I took my first step onto a drift net boat out in Ugashik Bay, stepping from the tender Westward onto the F/V Chulyen. The Chulyen had already delivered its fish to another tender and came over to the Westward to purchase supplies and receive a delivery of new nets. While the tender was anchored out and relatively stable in its position, the swells of the sea made for an interesting jump from the Westward onto the bobbing Chulyen. I tossed my bag over to the Chulyen‘s deck and scrambled over the side.
A typical drift boat is about 32 feet in length with a covered pilot house that serves as the engine room, bridge, kitchen, and lounge for the boat. Forward, under the forecastle or bow of the ship, are the crew quarters. With barely enough space to fit three narrow bunks, the crew quarters serves as bedroom and storage room. Getting into and out of your bunk requires a bit of flexibility and creativity. There is no toilet or shower; going to the “bathroom” involves sitting on a bucket out on the aft deck of the boat. The closed quarters force the skipper to come up with creative ways to use the available space. And it is in this total living space of about 8×10 feet that a skipper and his crew will spend six weeks or so without setting foot on land.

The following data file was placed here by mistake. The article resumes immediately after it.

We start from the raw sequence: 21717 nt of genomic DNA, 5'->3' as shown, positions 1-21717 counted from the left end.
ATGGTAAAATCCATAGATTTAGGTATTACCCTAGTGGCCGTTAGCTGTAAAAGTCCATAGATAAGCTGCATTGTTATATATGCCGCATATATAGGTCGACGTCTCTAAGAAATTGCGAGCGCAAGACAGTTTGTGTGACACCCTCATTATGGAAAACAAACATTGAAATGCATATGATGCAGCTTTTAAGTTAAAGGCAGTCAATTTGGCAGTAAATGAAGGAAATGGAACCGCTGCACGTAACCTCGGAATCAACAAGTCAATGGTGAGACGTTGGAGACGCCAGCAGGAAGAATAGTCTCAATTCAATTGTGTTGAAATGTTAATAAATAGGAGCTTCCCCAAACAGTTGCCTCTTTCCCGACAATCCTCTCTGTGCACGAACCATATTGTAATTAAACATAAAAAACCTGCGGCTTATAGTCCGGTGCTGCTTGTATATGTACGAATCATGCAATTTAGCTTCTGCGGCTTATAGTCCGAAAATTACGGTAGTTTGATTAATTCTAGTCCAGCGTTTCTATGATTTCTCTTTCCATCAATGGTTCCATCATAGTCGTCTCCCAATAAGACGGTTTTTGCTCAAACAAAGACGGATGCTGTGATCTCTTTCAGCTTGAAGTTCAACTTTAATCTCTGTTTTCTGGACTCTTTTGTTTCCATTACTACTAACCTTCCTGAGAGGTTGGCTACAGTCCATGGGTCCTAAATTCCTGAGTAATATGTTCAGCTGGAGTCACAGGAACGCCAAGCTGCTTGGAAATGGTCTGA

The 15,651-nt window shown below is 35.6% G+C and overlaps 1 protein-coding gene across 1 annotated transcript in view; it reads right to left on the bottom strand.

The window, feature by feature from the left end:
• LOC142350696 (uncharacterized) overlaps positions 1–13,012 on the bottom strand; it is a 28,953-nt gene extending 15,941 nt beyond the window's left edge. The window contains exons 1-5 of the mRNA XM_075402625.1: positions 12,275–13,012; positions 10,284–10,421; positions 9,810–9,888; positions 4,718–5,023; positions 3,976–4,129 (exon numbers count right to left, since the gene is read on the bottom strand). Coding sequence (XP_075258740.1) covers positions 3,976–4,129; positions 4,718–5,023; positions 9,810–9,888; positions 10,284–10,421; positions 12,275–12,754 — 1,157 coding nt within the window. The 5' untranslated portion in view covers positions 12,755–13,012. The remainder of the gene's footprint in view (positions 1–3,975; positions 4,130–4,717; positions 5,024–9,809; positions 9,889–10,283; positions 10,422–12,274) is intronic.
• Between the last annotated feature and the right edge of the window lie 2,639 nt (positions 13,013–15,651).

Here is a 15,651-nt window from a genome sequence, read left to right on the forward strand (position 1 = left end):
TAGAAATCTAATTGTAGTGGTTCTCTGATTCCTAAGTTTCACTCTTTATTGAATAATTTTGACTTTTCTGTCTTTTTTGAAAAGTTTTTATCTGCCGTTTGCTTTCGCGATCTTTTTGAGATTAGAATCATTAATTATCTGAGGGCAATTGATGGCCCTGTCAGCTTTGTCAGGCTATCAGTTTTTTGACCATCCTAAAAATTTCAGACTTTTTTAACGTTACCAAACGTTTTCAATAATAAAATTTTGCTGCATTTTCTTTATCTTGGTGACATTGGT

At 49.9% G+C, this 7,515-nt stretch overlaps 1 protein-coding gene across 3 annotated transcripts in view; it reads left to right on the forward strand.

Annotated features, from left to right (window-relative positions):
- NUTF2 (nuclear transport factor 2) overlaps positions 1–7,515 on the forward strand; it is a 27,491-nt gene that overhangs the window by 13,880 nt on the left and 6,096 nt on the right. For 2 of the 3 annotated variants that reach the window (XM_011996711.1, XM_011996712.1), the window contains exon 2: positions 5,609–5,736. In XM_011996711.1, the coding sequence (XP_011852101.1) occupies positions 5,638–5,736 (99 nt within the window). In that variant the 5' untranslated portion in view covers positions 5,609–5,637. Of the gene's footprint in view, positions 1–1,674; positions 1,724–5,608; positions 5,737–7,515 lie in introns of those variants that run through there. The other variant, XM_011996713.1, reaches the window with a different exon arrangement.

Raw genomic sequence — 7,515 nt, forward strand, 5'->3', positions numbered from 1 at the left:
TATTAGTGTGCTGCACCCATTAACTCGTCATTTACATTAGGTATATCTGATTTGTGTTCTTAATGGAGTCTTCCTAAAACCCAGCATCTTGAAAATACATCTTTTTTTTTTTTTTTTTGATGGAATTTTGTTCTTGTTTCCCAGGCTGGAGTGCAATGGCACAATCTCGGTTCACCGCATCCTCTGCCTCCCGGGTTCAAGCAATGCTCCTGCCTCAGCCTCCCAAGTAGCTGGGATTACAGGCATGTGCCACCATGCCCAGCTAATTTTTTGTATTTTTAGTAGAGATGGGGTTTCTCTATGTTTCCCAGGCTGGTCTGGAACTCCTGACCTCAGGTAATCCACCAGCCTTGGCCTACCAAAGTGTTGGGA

Drift boat life is all about waiting. Waiting until that noon or 3:00 announcement from Fish and Game about whether there will be an opener that day and, if so, how long it will last. Waiting at the preferred spot, ready to drop that net buoy when the opener begins. Waiting after the net is out to begin hauling the net back in and picking sockeye off the net. Waiting in line behind five other drift boats to deliver your catch. Waiting until that next opener. And then, repeating that cycle over and over for about six weeks or so. In between, during all the waiting, there is joking, telling stories, smoking cigarettes (everybody in the fishing community smokes – everybody), reading, and doing whatever else it takes to kill the time and get some rest.
But then, there are furious periods of activity. Once that buoy is down, the captain starts motoring the boat down range to let out the net, typically about 200 fathoms in length. A fathom is six feet, so, four football fields in length of gill net. Then, several times during the opener, the crew will haul in that net using a hydraulic winch, stopping frequently to “pick” sockeye salmon off the net and toss them into the boat’s hold below the metal plates on the deck. There, the sockeye will sit in bed of ice to be delivered to a waiting tender. Once at the tender, the crew will receive the crane hook from the tender (which also contains a scale to measure the weight of each bale of fish), secure the bale to the crane hook, and assist in directing the fish over the tender as it is lifted up out of the drift boat and over to the tender to be dumped into its chilled storage holds below.
For more images of commercial fishing in Bristol Bay, visit my Bristol Bay gallery.